The year of racial justice awakening following George Floyd’s 2020 murder have been accompanied by a rise in attacks on Black thought, including Critical Race Theory, led by far-right activists who are invested in maintenance of a white supremacist status quo in the United States. This Essay uses artist Kara Walker’s 2014 Sugar Sphinx to contextualize the critiques on Critical Race Theory and other manifestations of Black intellectualism as a campaign for perpetual absolution of white guilt, and even redemption of white supremacy, that is openly embraced by white nationalists but also secretly nourished—and cherished—by the white liberal elite.
President Joe Biden did something extraordinary in his inaugural address on January 20, 2021, naming and denouncing white supremacy from the steps of Capitol Hill, where a mob comprised primarily of fascists, white nationalists, and their angry right-wing populist sympathizers had attempted to overthrow the government and overturn Biden’s election just two weeks prior. That President Biden does not hold particularly progressive views on racial justice or any other political issue made the moment all the more stunning. Indeed, the admission by a white American president that white supremacy was a major force requiring denunciation, disavowal, and a promise of disinvestment therefrom was not only remarkable, but also controversial. President Biden had admitted, on behalf of the entire nation, to the guilt of the nation for relying upon white supremacy for its power—guilt that President Barack Obama had taken great lengths to deny in his own inaugural address twelve years earlier.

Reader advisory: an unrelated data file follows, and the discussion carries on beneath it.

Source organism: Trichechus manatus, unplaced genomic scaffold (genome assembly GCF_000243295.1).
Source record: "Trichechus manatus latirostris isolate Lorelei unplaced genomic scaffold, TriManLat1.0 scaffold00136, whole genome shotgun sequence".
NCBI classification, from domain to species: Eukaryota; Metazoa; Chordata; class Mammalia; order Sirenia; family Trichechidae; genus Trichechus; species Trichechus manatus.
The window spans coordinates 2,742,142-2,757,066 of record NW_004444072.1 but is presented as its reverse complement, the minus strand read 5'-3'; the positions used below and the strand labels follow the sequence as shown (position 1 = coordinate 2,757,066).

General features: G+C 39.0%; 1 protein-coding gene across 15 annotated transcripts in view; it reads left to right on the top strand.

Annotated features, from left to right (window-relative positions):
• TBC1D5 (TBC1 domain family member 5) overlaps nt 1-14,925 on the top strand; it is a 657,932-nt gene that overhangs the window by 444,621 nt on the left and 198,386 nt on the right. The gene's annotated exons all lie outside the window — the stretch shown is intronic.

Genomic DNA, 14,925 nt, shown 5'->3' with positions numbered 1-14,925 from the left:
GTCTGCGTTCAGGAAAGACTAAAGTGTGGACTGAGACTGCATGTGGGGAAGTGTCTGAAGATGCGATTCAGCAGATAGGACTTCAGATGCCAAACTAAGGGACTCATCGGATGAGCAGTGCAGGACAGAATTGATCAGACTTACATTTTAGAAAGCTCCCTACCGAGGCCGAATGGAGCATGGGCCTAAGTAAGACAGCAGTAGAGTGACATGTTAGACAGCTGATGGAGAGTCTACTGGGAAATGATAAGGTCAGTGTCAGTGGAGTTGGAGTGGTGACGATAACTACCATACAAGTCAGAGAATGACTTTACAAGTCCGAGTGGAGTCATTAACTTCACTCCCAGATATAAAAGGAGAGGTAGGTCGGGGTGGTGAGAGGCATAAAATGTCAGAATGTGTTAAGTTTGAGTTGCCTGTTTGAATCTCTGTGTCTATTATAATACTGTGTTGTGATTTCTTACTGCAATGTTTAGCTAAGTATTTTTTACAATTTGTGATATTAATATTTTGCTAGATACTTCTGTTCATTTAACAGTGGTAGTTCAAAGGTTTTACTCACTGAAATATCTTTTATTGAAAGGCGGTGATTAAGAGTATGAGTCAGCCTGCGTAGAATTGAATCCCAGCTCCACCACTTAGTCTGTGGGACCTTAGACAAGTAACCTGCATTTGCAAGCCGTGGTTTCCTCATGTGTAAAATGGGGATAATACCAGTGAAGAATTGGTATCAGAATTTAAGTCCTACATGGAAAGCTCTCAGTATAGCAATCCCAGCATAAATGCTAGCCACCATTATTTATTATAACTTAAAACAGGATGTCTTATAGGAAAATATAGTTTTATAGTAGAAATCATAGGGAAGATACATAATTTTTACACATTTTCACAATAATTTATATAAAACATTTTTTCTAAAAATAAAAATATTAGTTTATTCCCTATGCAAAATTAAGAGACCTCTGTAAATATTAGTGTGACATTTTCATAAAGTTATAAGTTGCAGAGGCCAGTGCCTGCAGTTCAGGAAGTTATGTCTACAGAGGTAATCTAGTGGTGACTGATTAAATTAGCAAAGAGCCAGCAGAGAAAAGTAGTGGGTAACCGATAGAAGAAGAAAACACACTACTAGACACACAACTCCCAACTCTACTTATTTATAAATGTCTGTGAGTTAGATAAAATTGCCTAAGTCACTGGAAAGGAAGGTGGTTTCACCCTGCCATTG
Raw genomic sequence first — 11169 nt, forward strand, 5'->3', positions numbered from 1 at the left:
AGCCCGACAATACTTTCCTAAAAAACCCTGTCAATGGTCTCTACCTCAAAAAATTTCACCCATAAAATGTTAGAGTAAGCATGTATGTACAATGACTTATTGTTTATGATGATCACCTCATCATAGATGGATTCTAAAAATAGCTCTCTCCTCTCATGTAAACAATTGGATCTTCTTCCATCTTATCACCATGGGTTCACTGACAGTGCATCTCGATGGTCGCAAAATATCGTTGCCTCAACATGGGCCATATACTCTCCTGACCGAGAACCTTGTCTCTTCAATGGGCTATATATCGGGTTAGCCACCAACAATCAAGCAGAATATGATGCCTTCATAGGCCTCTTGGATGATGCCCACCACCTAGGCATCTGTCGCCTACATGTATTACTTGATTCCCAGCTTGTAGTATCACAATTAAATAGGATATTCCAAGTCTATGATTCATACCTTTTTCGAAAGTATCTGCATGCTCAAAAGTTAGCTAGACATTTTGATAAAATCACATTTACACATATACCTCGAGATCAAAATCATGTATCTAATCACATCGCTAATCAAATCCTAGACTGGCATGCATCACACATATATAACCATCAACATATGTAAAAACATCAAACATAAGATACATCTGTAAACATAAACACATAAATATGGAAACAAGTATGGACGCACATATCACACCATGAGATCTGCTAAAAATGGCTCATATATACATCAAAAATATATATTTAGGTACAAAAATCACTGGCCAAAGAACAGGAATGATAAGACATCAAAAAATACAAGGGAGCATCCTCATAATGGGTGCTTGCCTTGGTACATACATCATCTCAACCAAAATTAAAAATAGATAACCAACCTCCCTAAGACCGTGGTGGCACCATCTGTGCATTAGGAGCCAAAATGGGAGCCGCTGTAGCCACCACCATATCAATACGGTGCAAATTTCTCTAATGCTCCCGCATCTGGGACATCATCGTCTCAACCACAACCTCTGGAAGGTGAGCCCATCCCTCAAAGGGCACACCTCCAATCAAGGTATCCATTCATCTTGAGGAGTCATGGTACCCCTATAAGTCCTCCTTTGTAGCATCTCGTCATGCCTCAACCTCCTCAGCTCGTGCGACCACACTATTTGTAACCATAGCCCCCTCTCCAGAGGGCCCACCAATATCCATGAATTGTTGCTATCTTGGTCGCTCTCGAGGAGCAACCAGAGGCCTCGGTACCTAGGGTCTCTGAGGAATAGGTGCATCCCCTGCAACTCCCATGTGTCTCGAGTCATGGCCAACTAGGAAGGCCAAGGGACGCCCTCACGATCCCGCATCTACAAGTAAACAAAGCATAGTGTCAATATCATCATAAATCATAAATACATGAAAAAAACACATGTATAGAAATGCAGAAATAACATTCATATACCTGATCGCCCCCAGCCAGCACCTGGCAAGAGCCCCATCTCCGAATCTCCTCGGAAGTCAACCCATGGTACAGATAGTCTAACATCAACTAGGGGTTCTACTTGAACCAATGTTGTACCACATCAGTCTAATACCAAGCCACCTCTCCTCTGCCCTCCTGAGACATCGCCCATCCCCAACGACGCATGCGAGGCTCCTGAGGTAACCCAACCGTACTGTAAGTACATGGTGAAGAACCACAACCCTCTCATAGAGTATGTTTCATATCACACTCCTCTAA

The moment stood in stark contrast to the images of the January 6, 2021 Capitol Hill Riot: The rioters hoped that their violent raid of the Capitol would embolden fascists and ethnonationalists in their crusade against a multicultural America that had been contemplating the dismantlement not only of Confederate monuments, but of the legal and economic order that those monuments represented. Biden’s speech on the steps of the Capitol also served as a discursive and symbolic rejection of the image of his predecessor’s endorsement of white supremacist violence. In June 2020, President Donald Trump notoriously stood in front of St. John’s Church in Washington, D.C. after ordering the spraying of tear gas on activists peacefully protesting George Floyd’s murder, silently holding a Bible in his hands to communicate to his supporters that his use of his extreme white male privilege to engage in unjustifiable acts of violence against the American citizenry was the establishment of a new norm—a resilient and universal innocence and immunity for white people committing violence, expressly on the basis of their whiteness.
President Biden’s denunciation of white supremacy led conservative activists and pundits to announce that his words offended them. By merely acknowledging the existence of white supremacy, Biden was interfering with a system of whiteness that had been negotiated and constructed for their collective benefit, and which always received more than the benefit of the doubt. As a result, conservative pundits labeled the speech divisive, accusing Biden of wrongfully accusing them of being racists. In a society that has been educated to believe that racism would die out over time, the reaction of conservatives and the far right to basic acknowledgments of the role that racism has played in American society even after the Trump presidency has been shocking; after all, how could anyone but an overt racist absorb a rejection of racism as a personal affront? Only a hit dog will holler.